GAZA/JERUSALEM (Reuters) - Israel won a partial reprieve from the economic pain of its Gaza war on Thursday with the lifting of a U.S. ban on commercial flights to Tel Aviv, as fighting pushed the Palestinian death toll over 700.
A truce remained elusive despite intensive mediation bids. Palestinians said residents of two southern villages were trapped by tank shelling, preventing evacuation of casualties.
Israel says it needs more time to eradicate cross-border tunnels used by Hamas for attacks, while the Palestinian Islamists demand the blockade on the Gaza Strip be lifted.
With Washington's encouragement, Egypt has been trying to mediate a limited humanitarian ceasefire. One Cairo official said on Wednesday that could go into effect by the weekend, in time for the Eid al-Fitr festival, Islam's biggest annual celebration, which follows the fasting month of Ramadan.
But a senior U.S. official described any truce by the weekend as unlikely, as did an Israeli cabinet minister who said the hunt for tunnels would take at least four days to complete.
"I do not see a ceasefire in the coming days where the IDF (Israel Defence Forces) leave," Science MinisterYaakov Peri, a former security chief who advises Israel's top strategic decision-makers, told the Walla news site. "Even if there is a humanitarian truce, we would continue tackling the tunnels."
The death toll in Gaza reached 718 on Thursday as Israeli tank fire and other pre-dawn assaults killed 26 people in the Hamas-dominated coastal enclave, including six members of the same family, Palestinian health officials said.
In southern Khuzaa and Abassan villages, they said, Israeli shelling left dead and wounded under rubble, while medical crews could not risk attending.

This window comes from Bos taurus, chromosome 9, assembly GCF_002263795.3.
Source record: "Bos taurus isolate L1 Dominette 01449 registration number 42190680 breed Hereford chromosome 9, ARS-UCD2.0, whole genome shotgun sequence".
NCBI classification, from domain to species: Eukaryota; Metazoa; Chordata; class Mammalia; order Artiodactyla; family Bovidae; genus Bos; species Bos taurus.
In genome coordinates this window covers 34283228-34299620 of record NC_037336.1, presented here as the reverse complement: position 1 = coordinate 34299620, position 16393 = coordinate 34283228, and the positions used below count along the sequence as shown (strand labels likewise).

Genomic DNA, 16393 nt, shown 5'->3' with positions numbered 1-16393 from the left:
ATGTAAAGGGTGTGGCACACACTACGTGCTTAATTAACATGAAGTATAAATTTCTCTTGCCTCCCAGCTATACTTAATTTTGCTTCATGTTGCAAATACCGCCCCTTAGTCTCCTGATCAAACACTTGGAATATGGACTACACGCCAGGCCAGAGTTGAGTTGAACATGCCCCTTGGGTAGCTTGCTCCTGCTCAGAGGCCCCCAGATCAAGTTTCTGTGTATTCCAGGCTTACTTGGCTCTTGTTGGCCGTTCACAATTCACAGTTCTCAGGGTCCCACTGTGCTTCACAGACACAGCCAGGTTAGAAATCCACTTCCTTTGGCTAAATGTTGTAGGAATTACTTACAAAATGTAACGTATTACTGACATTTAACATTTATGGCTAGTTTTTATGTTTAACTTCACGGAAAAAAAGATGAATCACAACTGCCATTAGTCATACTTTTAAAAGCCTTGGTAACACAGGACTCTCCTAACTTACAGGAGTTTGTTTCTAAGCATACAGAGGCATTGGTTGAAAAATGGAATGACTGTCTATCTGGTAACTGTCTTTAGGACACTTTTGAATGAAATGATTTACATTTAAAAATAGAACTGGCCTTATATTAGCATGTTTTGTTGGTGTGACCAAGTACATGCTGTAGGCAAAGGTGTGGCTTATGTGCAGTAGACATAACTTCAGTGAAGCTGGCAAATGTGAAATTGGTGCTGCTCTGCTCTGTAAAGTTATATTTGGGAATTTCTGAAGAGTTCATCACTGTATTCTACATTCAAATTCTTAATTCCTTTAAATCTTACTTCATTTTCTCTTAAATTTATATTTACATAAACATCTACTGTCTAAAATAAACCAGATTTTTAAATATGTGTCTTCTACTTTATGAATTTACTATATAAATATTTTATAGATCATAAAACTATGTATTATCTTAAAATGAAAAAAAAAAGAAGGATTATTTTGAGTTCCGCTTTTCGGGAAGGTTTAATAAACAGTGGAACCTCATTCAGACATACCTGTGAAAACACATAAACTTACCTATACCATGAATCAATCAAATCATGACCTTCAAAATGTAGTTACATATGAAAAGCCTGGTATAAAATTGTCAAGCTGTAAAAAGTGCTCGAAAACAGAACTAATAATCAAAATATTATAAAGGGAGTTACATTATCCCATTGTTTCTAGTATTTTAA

Israel has lost 32 soldiers to clashes inside Gaza and with Hamas raiders who have slipped across the fortified frontier in tunnels. Rocket and mortar shelling by Hamas and other Palestinian guerrillas has killed three civilians in Israel.
Such shelling surged last month as Israel cracked down on Hamas in the occupied West Bank, triggering the July 8 air and sea barrage in Gaza that escalated into an invasion a week ago.
Though Israel's Iron Dome rocket interceptor has shot down most of the rockets fired from Gaza, one that came close to Tel Aviv's Ben Gurion Airport on Tuesday prompted the U.S. Federal Aviation Administration (FAA) to bar American flights there.
The ensuing wave of cancellations by foreign airlines emptied Israel's usually bustling international gateway and hurt its hi-tech economy at the height of summer tourist season. It was hailed as a victory by Hamas, and prompted an appeal by Israeli Prime Minister Benjamin Netanyahu for the Obama administration to intervene.
The FAA said that after reviewing the security situation it had canceled the ban late on Wednesday. US Airways, a unit of American Airlines Group Inc, said on Thursday it was resuming its non-stop Tel Aviv to Philadelphia service.
Israel predicted other U.S. airlines would follow suit within hours, though European carriers could take longer.Germany's Lufthansa and Air Berlin said their suspension of flights to Tel Aviv would continue to Friday.
"The Europeans did not really deliberate over this, but acted more as a follow-up to the American decision," saidGadi Regev, chief of staff for Israel's Civil Aviation Authority.